There are 13 kinds of precious metals, and “three rare” metals minerals: gold, silver, platinum group, rare earth, lithium, strontium, beryllium, zirconium, niobium, tantalum, gallium, germanium, and indium. Rare metals are mostly strategic emerging industry minerals, playing a vital role in the application of new energy and new materials. Their demand will maintain a rapid growth trend and peak after 2035, in the case of most minerals. Among them, strontium and zirconium are special. These two minerals are widely used as coatings and raw materials in glass manufacturing in traditional industries. With continuous application in new fields, their proportion of consumption in traditional industries will gradually decrease, resulting in a fall in demand or slowdown in demand growth. However, their demand in emerging industries will continue to grow.

There are 11 kinds of chemical minerals and nonmetallic minerals: graphite, diamond, sulfur, phosphorus, potassium salt, kaolin, barite, magnesite, fluorite, boron, and cement limestone. Nonmetallic minerals are used in a wide range of applications and there are large differences in their demand trends as well. Graphite, boron, kaolin, and barite have been applied in the field of new energy and new materials. Their future demand will increase considerably. Sulfur, phosphorus, and potassium salt are mainly used in agricultural fertilizers and their demand is nearly peaking. Hence, their growth is limited too. Fluorite and diamond minerals are used in new fields, but the fluorite industry is already witnessing a surplus. Diamond has been replaced by synthetic diamonds and thus, has little room for growth. Magnesite and cement limestone, which are widely used in the traditional industry, have already crossed peak demand and will fall in the future.

《3.2 Future cumulative demand analysis》

3.2 Future cumulative demand analysis

The cumulative demand for major mineral resources for the next 18 years (2018–2035) will indicate a different magnitude of increase as compared to that for the past 17 years (2001–2017) (Table 1).

《Table 1》

Table 1. Comparison of cumulative demand relationship of major mineral resources between 2018–2035 and 2001–2017.

《3.3 Analysis of peak demand》

3.3 Analysis of peak demand

The areas of application of different mineral resources are different. Hence, the time when they will reach peak demand will also be different. This is due to the inherent law of the consumption of mineral resources. Among the demand forecasts for 43 minerals, the demand for iron ore, magnesite, strontium, diamond, and cement limestone peaked before 2015 (including 2015). The demand for coal, manganese, zinc, and fluorite peaked between 2015–2020 (including 2020). The demand for chromium, vanadium, titanium, copper, aluminum, nickel, molybdenum, tin, and 16 other minerals like antimony, germanium, beryllium, zirconium, sulfur, phosphorus, boron, and kaolin will peak in 2020–2025 (including 2025). The demand for primary energy, petroleum, bauxite, and potassium salts will peak in 2025–2030 (including 2030). The demand for natural gas, tungsten, cobalt, gold, silver, platinum group, rare earth, lithium, niobium, tantalum, germanium, indium, gallium, and graphite will not peak before 2030. (Fig. 2).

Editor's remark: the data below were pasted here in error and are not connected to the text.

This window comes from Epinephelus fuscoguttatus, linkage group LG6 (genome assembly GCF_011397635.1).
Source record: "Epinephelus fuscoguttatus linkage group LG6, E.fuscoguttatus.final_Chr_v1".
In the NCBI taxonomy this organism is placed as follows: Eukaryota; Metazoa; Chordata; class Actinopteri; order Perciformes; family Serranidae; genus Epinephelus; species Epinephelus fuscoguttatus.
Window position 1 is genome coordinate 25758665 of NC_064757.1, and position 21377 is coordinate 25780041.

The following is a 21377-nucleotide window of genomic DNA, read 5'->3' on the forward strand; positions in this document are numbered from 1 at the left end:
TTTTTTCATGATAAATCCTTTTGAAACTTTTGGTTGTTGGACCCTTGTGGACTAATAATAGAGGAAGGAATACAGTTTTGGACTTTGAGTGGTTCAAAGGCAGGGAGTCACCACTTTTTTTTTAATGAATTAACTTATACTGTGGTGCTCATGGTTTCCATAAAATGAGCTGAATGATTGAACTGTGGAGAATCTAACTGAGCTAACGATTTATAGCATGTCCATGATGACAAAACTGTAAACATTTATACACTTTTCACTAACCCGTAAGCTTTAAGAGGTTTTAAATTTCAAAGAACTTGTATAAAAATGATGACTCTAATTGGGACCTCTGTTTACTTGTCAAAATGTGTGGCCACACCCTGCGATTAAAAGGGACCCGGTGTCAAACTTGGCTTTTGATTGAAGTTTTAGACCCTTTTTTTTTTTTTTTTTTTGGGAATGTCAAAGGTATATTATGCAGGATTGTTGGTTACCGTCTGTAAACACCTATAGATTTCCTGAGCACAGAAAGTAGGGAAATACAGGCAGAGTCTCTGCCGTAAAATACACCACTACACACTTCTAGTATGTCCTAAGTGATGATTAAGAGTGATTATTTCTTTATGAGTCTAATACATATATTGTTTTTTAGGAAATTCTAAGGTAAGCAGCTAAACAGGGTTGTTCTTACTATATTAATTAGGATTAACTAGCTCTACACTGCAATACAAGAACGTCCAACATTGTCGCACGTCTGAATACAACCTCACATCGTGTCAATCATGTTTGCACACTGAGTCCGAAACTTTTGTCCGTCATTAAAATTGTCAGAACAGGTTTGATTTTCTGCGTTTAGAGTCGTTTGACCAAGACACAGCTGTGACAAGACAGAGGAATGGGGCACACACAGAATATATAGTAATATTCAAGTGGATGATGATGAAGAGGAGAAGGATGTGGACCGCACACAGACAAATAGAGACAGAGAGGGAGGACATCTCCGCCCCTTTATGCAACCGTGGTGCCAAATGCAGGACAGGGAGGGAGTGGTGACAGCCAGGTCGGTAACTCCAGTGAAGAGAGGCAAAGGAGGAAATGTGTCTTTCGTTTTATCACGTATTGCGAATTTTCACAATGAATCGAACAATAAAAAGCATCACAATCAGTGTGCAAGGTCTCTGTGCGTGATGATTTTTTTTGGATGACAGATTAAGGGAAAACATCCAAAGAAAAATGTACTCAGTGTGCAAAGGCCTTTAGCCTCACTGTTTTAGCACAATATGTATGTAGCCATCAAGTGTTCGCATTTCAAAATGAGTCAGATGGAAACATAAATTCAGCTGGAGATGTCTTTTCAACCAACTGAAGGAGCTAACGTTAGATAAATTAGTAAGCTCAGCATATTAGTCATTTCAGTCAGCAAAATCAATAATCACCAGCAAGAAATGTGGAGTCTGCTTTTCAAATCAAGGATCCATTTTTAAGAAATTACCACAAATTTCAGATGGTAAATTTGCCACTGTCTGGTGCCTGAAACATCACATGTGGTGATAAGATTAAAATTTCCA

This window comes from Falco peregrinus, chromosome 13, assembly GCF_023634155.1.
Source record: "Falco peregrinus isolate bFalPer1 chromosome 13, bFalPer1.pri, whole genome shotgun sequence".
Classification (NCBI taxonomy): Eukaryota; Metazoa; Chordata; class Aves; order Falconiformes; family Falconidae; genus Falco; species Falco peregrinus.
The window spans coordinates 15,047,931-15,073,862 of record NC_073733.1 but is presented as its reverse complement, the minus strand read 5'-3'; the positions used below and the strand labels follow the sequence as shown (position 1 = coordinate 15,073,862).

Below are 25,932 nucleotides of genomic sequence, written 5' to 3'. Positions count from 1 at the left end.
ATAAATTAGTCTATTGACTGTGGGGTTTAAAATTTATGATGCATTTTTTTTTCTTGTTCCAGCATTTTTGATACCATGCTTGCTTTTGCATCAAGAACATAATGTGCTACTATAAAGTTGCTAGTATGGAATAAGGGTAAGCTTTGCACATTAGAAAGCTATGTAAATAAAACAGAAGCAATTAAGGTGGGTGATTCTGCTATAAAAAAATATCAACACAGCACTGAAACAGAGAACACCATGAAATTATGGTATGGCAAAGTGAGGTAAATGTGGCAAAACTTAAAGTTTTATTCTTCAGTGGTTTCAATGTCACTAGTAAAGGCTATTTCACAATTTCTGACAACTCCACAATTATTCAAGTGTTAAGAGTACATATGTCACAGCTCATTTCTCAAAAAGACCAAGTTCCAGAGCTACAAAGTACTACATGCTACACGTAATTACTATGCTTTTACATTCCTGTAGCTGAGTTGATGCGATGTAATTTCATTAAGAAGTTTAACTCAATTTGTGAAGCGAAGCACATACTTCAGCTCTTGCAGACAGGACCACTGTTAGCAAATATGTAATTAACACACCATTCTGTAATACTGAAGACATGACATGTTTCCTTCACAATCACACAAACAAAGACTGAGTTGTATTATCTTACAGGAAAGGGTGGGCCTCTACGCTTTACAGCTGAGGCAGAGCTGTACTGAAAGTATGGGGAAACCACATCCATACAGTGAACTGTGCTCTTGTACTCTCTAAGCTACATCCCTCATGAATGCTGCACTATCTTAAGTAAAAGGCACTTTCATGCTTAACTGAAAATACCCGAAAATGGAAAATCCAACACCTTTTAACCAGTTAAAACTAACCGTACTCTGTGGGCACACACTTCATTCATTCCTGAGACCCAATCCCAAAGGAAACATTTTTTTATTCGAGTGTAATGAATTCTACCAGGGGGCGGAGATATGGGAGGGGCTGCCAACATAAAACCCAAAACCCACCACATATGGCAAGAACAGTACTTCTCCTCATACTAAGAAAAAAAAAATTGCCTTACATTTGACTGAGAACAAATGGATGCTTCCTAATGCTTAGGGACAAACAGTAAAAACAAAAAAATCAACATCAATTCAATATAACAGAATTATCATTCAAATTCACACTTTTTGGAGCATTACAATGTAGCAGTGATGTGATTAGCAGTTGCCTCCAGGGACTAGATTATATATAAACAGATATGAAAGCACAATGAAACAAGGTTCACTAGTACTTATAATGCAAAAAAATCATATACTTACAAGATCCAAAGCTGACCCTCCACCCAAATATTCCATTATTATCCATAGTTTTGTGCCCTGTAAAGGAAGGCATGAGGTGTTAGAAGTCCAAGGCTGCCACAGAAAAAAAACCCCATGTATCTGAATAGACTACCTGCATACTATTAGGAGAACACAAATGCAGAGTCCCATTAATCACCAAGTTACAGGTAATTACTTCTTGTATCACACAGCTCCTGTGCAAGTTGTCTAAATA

《Fig. 2》

Fig. 2. Peak demand for mineral resources in China.

《4 Conclusion and discussion》

4 Conclusion and discussion

(1) China’s demand for mineral resources has shifted from a comprehensive high-speed growth to a differentiated growth. The 10 years since the beginning of the new century has witnessed a period of rapid industrialization, with the consumption of mineral resources growing at an unprecedented rate. From 2000 to 2010, the average annual growth rates of primary energy consumption was 7.2%, crude steel was 16.2%, copper was 14.4%, aluminum was 16.3%, lead was 21%, zinc was 15%, and cement was 12%. From 2013 to 2014, crude steel and cement consumption has peaked, which is consistent with the law of consumption. In the past three years (2015–2017), the average annual growth rates of primary energy has dropped to 3%, copper to 1%, aluminum to 5%, lead to 3%, and zinc to 5%. As China enters the later stage of industrialization, the consumption of commodities and resources will gradually saturate and the demand trend of mineral resources will undergo major changes.

(2) Most major minerals will reach peak demand before 2025. As the industrialization process matures, per capita income will continue to increase, along with the increase in urbanization rate, infrastructure construction, and social wealth accumulation. The transformation and upgrading of the industrial structure will accelerate and demand growth rate for bulk mineral resources will slow. The forecasts show that after the demand for steel and cement peaks in China, most of the other major minerals, such as copper, aluminum, lead, and zinc, will also gradually peak by 2025. For example, demand for copper, which is project to peak in 2024, has only 30% growth space as compared to 2017.

(3) The structure of primary energy demand will change significantly when it peaks in 2030. In 2030, China’s primary energy demand is projected to reach 4.1 billion tonnes of oil equivalent, which is only 30% more than that in 2017. However, the structure of energy consumption will undergo major changes. The proportion of coal consumption will fall from 60.4% to 46.3%, while that of natural gas and non-fossil energy consumption will increase from 6.6% to 13.2% and 13.6% to 23.4%, respectively. Coal demand will peak around 2020 and natural gas demand will increase to 600 billion cubic meters in 2030, which is 2.5 times that in 2017.

(4) In 2035, most of the strategic emerging minerals will still maintain demand growth. Industrialization will enter into the later stage, and the transformation of the industrial structure will intensify. The transition from a big industrial country to an industrial power will continue to drive the growth of demand for strategic emerging minerals, which will continue until 2035. For example, the development of the new energy vehicle industry will have an important impact on the demand for the six most critical minerals: lithium, cobalt, nickel, graphite, rare earth, and platinum. The forecasts show that compared to 2017, the demand for lithium will increase by 10 times, cobalt by 2.3 times, nickel by 1.5, rare earth by 2.7 times, graphite by 80%, and platinum by 69% in 2035. Global supply and demand structures and patterns will all undergo major changes.